2. Sometime before you leave today you should count or estimate the number of colonies that arose from your transformation reactions.

Part 1: Plasmid miniprep

One of the teaching faculty has set up four overnight LB + AMP cultures of bacteria for you to work with. Three of these cultures have colonies from the ligation reactions you have been preparing (if your reactions were unsuccessful then you have been provided with candidates from other reactions). One of these cultures has grown from a colony of bacteria with pCX-NNX. Plasmid from this culture will serve as a control for today’s digests and will provide a suitable comparison pattern on the agarose gel you will run next week.

  1. Label your three candidate cultures 1, 2 or 3 and four eppendorf tubes (control, 1, 2, or 3). Vortex the bacteria then pour some into the appropriate eppendorf tube so that the tubes are almost full. If you are nervous about pouring the liquid, you can use your P1000 to pipet 750 μL into each eppendorf twice. Either way, the eppendorf should be quite full when you try to close the cap. You can wear gloves to keep the bacteria from splashing your skin or you can wash your hands after closing all the caps.
  2. Balance the tubes in the microfuge, and then spin them for one minute.
  3. Aspirate the supernatant, as shown, removing as few cells as possible.
    Aspirate the supernatant, as shown, removing as few cells as possible
  4. Resuspend the cells in 100 μl of Solution I, changing tips between samples.
  5. Prepare Solution II by mixing 500 μl of 2% SDS with 500 μl of 0.4M NaOH in an eppendorf tube. Add 200 μl of Solution II to each sample and invert the tubes five or six times to mix. In some cases the samples may appear to "clear" but don't worry if you don't see a big change. Place the tubes on ice for at least 2 minutes.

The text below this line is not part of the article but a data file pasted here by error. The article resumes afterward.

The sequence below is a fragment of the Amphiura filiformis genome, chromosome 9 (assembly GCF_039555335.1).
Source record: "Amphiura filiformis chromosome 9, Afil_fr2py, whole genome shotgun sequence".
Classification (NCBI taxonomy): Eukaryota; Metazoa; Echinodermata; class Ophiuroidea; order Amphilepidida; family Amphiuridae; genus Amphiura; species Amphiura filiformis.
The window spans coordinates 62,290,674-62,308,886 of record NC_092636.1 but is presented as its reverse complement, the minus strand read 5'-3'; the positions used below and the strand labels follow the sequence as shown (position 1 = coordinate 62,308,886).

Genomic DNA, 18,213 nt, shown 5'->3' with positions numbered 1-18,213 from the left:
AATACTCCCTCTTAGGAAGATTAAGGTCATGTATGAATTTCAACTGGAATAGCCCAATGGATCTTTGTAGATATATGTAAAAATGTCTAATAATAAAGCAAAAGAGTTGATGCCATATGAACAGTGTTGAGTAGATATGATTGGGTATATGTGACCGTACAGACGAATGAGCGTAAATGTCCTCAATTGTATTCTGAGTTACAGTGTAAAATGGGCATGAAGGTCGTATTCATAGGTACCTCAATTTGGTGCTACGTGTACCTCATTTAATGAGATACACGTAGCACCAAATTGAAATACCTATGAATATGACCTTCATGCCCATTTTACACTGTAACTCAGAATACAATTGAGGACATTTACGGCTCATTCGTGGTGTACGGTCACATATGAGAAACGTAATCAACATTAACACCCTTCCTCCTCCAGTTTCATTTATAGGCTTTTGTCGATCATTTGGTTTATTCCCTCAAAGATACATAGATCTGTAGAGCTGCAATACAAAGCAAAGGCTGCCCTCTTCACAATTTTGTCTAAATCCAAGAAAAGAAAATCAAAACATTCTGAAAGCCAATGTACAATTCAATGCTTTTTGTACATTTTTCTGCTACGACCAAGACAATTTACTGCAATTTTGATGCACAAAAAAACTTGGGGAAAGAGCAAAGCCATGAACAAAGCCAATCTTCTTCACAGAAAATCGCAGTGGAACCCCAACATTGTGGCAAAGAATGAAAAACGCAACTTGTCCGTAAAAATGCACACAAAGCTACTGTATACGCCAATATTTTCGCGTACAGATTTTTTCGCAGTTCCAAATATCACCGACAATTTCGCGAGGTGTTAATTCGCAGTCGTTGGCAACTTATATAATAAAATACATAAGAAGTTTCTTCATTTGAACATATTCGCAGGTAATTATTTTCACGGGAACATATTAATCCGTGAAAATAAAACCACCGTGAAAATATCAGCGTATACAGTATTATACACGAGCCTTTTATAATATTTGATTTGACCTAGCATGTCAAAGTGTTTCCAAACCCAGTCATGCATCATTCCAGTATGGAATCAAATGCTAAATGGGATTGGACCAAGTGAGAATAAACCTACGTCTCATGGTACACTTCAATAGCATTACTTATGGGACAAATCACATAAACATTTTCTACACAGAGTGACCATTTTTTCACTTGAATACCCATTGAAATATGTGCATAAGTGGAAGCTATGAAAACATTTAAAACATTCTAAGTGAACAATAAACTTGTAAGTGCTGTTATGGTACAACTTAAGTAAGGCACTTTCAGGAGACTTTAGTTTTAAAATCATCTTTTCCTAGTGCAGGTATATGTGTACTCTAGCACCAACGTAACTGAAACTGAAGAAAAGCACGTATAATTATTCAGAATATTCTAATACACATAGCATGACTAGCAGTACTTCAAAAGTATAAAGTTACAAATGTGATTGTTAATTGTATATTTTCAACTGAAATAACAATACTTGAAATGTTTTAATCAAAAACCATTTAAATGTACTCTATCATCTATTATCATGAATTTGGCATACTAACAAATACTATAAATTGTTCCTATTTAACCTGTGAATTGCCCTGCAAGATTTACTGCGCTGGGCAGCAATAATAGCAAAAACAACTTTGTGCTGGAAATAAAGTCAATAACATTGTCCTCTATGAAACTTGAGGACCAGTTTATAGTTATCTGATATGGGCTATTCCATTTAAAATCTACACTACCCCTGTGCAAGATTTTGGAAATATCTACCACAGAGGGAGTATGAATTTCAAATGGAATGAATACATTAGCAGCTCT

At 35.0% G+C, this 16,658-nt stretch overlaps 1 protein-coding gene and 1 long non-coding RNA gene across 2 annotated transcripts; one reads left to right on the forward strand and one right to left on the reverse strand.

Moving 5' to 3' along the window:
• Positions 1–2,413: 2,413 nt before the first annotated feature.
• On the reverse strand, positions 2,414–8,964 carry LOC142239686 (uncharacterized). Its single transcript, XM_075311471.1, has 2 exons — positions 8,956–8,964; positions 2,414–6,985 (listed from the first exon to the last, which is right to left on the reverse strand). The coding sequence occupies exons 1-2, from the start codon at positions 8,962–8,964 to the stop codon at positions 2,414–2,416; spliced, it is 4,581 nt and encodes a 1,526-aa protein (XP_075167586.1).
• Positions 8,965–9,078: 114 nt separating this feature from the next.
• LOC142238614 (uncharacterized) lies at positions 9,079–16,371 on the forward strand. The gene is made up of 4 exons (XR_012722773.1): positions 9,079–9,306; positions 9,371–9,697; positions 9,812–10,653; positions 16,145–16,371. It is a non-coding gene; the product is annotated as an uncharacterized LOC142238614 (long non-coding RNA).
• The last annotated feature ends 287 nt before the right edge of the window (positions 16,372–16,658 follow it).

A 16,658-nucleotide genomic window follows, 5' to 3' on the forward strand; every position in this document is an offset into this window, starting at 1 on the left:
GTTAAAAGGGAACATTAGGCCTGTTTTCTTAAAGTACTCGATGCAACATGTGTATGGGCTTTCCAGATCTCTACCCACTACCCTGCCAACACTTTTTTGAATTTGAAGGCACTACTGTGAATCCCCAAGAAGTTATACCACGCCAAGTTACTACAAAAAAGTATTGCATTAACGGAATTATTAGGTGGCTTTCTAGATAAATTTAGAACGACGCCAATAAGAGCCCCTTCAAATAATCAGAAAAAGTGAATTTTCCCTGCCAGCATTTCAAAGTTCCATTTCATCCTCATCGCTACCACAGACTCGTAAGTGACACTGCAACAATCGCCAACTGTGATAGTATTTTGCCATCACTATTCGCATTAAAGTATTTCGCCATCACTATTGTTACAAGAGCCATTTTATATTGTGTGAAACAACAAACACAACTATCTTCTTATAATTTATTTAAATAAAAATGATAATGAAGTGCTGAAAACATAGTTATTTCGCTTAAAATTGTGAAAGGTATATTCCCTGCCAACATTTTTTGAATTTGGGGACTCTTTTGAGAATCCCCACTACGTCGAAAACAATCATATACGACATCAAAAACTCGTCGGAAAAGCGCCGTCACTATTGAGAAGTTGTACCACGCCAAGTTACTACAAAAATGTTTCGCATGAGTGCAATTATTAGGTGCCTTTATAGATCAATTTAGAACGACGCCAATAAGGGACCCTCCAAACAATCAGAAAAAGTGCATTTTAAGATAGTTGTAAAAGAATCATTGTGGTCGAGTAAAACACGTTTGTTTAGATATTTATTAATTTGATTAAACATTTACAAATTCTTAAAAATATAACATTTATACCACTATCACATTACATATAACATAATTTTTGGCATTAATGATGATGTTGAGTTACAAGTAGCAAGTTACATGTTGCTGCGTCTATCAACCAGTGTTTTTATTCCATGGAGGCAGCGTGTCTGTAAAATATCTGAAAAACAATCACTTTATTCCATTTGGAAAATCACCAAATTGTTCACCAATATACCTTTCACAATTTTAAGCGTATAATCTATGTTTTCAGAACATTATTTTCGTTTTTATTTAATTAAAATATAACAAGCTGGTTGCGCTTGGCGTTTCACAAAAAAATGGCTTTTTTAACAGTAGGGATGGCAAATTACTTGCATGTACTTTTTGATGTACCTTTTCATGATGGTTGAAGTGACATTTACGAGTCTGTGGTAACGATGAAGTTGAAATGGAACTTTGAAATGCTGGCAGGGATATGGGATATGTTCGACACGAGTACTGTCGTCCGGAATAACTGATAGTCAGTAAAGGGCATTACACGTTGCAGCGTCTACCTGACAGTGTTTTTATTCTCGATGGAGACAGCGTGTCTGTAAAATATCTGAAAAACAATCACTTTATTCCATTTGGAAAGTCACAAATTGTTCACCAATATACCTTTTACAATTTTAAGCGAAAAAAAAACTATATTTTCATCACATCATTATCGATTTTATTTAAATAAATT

6. Add 150 μl of Solution III to each tube and immediately vortex each tube for 10 seconds with your vortex set at the highest setting. White clumps should appear in the solution after you vortex it. Place the tubes in the room temperature microfuge and spin them for 4 minutes.
  7. While the tubes are spinning, label another set of eppendorf tubes with the plasmid names and your team color.
  8. A white pellet should be visible when you remove your tubes from the microfuge. Use your P1000 to transfer 400 μL of each supernatant to the appropriate clean eppendorf tube. It's OK to leave some of the supernatant behind. Avoid transferring any of the white pellet.
  9. Add 1000 μl of room temperature 100% ethanol to each new tube. The tubes will be quite full. Close the caps and invert the tubes at least five times to thoroughly mix the contents.
  10. Microfuge the samples for 2 minutes. It is important to orient your tubes in the microfuge this time since the pellets from this spin will be barely visible.
  11. Remove the supernatants using your P1000 or the aspirator, but be careful not to disturb the pellet of plasmid DNA that is at the bottom of the tube. Remove as much of the supernatant as possible but you do not need to remove every drop since you will be washing the pellet in the next step.
  12. Add 500 μl of 70% ethanol to each pellet. Spin the samples one minute, orienting the tubes in the microfuge so you will know where to find the pellet. Immediately remove the supernatant with your P1000, making sure to keep the tip on the side of the tube that doesn't have your pellet. Remove as much liquid as possible, using your P200 set to 100 μL, to remove the last few droplets.